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Samba will move to GPLv3

The Free Software Foundation's new license gets a major endorsement from a major server software project.

Stephen Shankland Former Principal Writer
Stephen Shankland worked at CNET from 1998 to 2024 and wrote about processors, digital photography, AI, quantum computing, computer science, materials science, supercomputers, drones, browsers, 3D printing, USB, and new computing technology in general. He has a soft spot in his heart for standards groups and I/O interfaces. His first big scoop was about radioactive cat poop.
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Stephen Shankland
2 min read
The new version 3 of the General Public License got a major endorsement Monday from the project leaders of Samba, widely used open-source software for networked file sharing and printing.

"After internal consideration in the Samba Team, we have decided to adopt the GPLv3 and LGPLv3 licenses for all future releases of Samba," said Jeremy Allison, a Samba project leader. "We feel this is an important change to help promote the interests of Samba and other free software."

The Free Software Foundation released GPLv3 in June, bringing significant changes regarding patents, compatibility with some other licenses, and the use of GPL software in consumer devices such as personal video recorders. With GPLv3 complete, attention now focuses on how widely adopted it will be.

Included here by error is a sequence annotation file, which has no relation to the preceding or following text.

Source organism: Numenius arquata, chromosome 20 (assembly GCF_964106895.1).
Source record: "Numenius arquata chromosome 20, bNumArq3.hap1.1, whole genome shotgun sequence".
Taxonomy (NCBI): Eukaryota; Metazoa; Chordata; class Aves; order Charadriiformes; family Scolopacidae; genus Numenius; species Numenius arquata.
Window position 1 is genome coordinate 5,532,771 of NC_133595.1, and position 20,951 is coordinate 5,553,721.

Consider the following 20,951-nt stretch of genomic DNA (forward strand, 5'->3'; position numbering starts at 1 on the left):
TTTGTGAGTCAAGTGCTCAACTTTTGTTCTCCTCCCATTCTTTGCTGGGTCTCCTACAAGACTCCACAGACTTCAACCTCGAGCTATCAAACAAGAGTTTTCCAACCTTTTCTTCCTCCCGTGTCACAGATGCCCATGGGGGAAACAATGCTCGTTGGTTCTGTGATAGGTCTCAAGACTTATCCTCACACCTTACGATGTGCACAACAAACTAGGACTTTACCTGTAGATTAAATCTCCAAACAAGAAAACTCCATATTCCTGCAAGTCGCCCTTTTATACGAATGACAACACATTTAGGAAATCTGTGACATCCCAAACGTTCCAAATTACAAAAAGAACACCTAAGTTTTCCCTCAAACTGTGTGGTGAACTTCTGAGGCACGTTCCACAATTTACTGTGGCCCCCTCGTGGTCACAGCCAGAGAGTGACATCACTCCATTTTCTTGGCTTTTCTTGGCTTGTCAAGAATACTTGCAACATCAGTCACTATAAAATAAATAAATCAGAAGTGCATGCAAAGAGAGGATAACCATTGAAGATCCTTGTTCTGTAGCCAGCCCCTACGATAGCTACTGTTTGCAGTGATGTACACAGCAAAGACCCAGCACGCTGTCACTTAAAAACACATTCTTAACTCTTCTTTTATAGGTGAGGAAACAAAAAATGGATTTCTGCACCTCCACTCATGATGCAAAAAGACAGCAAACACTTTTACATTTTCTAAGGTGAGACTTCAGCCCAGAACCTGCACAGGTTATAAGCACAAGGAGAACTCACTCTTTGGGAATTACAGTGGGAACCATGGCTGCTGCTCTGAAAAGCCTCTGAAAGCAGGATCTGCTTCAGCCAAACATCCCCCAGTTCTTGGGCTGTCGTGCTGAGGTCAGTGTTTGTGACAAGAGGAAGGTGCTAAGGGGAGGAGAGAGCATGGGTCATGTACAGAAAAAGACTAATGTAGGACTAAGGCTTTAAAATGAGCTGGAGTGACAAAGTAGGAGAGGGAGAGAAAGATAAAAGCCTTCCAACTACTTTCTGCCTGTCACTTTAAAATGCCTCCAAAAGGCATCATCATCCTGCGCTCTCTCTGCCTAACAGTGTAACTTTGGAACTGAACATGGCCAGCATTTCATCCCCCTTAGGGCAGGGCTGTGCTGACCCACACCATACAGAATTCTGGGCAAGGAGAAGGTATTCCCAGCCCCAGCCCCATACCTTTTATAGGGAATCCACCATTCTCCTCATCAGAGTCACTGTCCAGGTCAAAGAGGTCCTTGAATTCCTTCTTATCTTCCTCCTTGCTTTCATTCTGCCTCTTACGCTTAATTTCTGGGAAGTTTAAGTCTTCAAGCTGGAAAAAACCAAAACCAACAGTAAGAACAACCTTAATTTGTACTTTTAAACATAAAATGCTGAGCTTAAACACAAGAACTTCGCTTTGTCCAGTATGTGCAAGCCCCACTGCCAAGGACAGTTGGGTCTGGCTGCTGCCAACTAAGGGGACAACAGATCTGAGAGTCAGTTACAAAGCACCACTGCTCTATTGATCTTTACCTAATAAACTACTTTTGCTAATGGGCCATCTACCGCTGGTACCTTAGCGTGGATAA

Innumerable small free and open-source projects employ the GPL, but heavyweights such as Samba, the MySQL database, the Linux kernel and Java do as well. Linus Torvalds, leader of the Linux kernel project, has said he prefers GPLv2, released in 1991.

Samba will move to GPLv3 with its upcoming version 3.2, a release whose previous version number was to have been 3.0.29. "To be clear, all versions of Samba numbered 3.2 and later will be under the GPLv3; all versions of Samba numbered 3.0.x and before remain under the GPLv2," Samba said.

Because source code under GPLv2 and GPLv3 may not necessarily be freely intermixed, moving an open-source project from one license to another can be complicated.

The Samba team will continue to provide security fixes to the GPLv2 versions, but new features will be added only to the GPLv3 versions, the team said.

The Free Software Foundation has already released a number of elements of its Gnu's Not Unix (GNU) project under GPLv3, including the widely used "tar" command for compressing and decompressing files.